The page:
Author: Kevin Mason

67 thoughts on “HOW TO DRILL A HOLE IN A SEASHELL ♥ Drilling Holes in Shells Tutorial (Mermaid Crafts for Adults)

  1. Sorry for being late!!!! 👻
    Here are the main things you'll need (that you may not already have on hand):
    MY DAD'S DRILL:
    http://amzn.to/2yuGDsU
    SEASHELLS:
    http://amzn.to/2y1Ul2o

    Please note that the above links are affiliate links, since I participate in Amazon's Associate Program. (It's part of how I keep my channel going! 😇) They are products that I trust and use (that drill is literally the EXACT same as my dad's!) and do not cost you anything extra to purchase. I promise. 😊💜

    Happy Magic Crafting! Please let me know what fun projects you'll be using your shells for!

    ✨💜✨ Mermaid Phantom

  2. Hi!!!
    Using a diamond burr drill bit, will be a big help in this method. It goes thru smoother and faster with less slippage.
    Thank u so much for your tutorials!

  3. I made an amazing necklace from a Shell and a stone without a hole. I wrapped it cause i ain‘t know such a Great Methode!thank you so much!

  4. Nice video. Thank you. Do you know the size of the bit you used. Also, I think it was a scallop shell you were drilling.

  5. i live in france on the atlantic side, one can pick up scallops on the beach… we also have smaller species colored in pink, yellow, orange…

  6. Thanks for the video. Good information, especially the safety aspect.

    I use a dremel. It's easier than a big drill for delicate applications, and there is a wide variety of bit for different sizes of holes.

  7. I don’t trust myself doing this I don’t wanna break it I’m just gonna wait for my dad to come home from work. He also has his drills and tools with him.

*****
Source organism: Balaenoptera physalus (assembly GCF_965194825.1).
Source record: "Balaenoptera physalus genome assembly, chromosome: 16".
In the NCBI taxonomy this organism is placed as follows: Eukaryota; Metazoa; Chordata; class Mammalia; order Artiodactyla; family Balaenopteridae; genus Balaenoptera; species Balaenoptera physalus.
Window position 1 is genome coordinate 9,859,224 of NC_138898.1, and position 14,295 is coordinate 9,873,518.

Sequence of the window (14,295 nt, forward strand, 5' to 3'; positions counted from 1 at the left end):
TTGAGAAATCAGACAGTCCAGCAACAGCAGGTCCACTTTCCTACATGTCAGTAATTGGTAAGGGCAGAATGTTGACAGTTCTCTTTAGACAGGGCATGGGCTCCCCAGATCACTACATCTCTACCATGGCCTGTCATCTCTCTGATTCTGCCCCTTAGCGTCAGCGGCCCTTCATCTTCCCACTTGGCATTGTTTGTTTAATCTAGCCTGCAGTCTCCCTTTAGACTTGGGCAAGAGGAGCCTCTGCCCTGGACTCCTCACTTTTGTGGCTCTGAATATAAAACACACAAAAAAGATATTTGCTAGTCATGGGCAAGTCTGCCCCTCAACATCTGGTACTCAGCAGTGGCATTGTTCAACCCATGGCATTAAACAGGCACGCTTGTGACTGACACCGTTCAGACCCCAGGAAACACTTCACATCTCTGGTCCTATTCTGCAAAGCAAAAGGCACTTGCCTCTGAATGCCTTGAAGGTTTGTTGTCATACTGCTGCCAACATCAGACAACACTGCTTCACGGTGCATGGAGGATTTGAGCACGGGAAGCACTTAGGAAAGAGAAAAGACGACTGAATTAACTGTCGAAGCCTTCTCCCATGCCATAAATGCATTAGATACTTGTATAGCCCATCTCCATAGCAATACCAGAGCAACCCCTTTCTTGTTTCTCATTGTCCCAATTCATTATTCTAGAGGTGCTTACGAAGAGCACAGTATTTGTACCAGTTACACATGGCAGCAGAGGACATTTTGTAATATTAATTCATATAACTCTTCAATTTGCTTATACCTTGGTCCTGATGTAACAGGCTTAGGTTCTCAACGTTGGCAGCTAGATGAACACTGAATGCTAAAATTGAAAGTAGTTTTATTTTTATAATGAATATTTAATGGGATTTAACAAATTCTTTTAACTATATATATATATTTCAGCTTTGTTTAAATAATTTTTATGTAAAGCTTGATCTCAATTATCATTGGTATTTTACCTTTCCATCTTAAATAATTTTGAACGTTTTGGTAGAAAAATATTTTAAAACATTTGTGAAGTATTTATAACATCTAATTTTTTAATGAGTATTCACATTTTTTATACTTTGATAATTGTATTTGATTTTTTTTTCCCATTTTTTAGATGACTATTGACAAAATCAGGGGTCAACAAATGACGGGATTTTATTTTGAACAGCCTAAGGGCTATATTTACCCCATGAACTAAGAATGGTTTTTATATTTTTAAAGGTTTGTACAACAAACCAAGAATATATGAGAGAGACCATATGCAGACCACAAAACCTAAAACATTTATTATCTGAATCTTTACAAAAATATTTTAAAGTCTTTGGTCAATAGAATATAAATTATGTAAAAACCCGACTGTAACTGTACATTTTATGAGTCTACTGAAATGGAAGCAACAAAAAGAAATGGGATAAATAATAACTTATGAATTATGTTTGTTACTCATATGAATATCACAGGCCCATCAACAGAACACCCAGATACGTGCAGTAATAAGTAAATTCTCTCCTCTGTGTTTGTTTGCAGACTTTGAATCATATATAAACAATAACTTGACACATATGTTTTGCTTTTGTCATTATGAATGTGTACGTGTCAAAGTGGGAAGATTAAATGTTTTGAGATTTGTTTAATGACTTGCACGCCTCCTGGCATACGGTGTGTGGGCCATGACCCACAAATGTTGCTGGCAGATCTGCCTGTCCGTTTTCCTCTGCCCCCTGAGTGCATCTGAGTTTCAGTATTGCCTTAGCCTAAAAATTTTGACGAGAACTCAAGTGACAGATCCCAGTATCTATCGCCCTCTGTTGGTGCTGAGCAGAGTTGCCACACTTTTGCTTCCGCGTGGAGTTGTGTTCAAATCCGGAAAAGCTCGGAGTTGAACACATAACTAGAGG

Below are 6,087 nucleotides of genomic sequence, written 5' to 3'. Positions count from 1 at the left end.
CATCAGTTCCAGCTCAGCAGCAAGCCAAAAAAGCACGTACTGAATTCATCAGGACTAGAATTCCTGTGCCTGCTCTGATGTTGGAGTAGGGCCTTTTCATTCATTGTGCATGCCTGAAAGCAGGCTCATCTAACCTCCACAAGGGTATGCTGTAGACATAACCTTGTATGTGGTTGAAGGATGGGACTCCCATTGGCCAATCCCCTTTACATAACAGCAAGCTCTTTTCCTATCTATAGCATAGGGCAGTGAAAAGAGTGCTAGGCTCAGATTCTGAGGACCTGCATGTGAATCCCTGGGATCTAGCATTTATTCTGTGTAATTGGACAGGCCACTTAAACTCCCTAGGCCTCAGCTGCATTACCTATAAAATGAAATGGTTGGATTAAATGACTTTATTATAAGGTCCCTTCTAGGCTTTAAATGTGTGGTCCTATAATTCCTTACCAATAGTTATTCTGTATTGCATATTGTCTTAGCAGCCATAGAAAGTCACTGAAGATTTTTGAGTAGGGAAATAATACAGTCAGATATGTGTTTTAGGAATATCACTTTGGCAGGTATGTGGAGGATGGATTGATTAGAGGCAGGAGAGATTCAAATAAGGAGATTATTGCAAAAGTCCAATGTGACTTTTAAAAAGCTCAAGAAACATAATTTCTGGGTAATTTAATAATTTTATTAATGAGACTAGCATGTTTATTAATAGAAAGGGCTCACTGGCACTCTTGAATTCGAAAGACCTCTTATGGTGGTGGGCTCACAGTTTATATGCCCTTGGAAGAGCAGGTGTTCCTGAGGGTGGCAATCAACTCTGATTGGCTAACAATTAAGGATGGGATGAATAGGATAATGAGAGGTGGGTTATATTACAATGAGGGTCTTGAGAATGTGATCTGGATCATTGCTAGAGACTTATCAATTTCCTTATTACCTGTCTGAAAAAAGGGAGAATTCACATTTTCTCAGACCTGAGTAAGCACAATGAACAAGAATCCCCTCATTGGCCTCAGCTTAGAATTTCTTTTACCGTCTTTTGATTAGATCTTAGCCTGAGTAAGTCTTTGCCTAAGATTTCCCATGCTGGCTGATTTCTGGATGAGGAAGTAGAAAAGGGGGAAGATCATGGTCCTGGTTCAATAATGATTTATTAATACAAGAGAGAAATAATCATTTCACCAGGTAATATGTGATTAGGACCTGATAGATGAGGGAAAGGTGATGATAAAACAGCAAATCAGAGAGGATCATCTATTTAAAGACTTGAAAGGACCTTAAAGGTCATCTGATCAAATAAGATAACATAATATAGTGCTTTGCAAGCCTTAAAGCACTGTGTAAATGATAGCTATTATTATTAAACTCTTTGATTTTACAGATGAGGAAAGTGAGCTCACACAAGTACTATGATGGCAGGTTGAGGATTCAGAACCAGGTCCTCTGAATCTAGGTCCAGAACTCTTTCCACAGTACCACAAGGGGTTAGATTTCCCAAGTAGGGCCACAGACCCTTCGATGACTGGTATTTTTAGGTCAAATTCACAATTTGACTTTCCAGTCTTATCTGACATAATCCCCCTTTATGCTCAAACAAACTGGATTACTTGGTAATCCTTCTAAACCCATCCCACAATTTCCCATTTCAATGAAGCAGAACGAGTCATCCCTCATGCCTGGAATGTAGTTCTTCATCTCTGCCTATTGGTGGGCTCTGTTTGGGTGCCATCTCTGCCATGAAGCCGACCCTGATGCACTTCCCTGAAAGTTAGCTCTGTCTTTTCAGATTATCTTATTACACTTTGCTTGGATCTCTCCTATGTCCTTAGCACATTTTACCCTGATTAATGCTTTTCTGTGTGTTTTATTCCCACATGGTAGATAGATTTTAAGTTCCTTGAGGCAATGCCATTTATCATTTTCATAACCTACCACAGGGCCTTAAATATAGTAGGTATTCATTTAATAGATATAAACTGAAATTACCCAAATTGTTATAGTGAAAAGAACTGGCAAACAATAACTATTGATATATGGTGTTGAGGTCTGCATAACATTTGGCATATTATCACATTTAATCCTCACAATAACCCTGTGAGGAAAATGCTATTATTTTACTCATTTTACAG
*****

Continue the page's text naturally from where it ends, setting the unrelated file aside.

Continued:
8. You don't need water for cooling if you're taking that many breaks between short bouts of drilling. You'll get less slippage with the bit on a dry shell and it will be easier to handle.

  9. CAUTION Please note that there are several different types of drill bits for woodworking, metal, masonry, and also multi purpose bits. I'd imagine a masonry bit intended for tile or porcelain would likely work best for shells but I don't know for sure. I urge you all to make sure you're at least using a multi purpose bit and probably definitely not one made for wood. Wood is obviously a much softer material and using a wood bit would not only be more likely to crack your shell but more importantly, more dangerous. By which I mean the bit would slip around on the shell much more and could cause serious injury.

  10. I'm from MI too! Hoping to begin my Mermaid Journey soon. Where are you favorite places to swim (as a mermaid or human) in MI?

  11. That’s a scallop shell. I collect shells, to the point I finally need to do something with them 😉Thanks for this tutorial. Am interested in more!!

  12. I am glad I saw this, now I can work on making sea witch charms, necklaces, and so many oceanic witchy stuff 😀 especially with staffs, wands and broom charms

  13. Your drill is in reverse, that's why it took so long to make the hole. Also, most of the times electrical equipment and water don't go so well along.

  14. That took too long! and your drill was going backwards – just want to know what to use and that's it. I don't need to know how to use a drill!!!!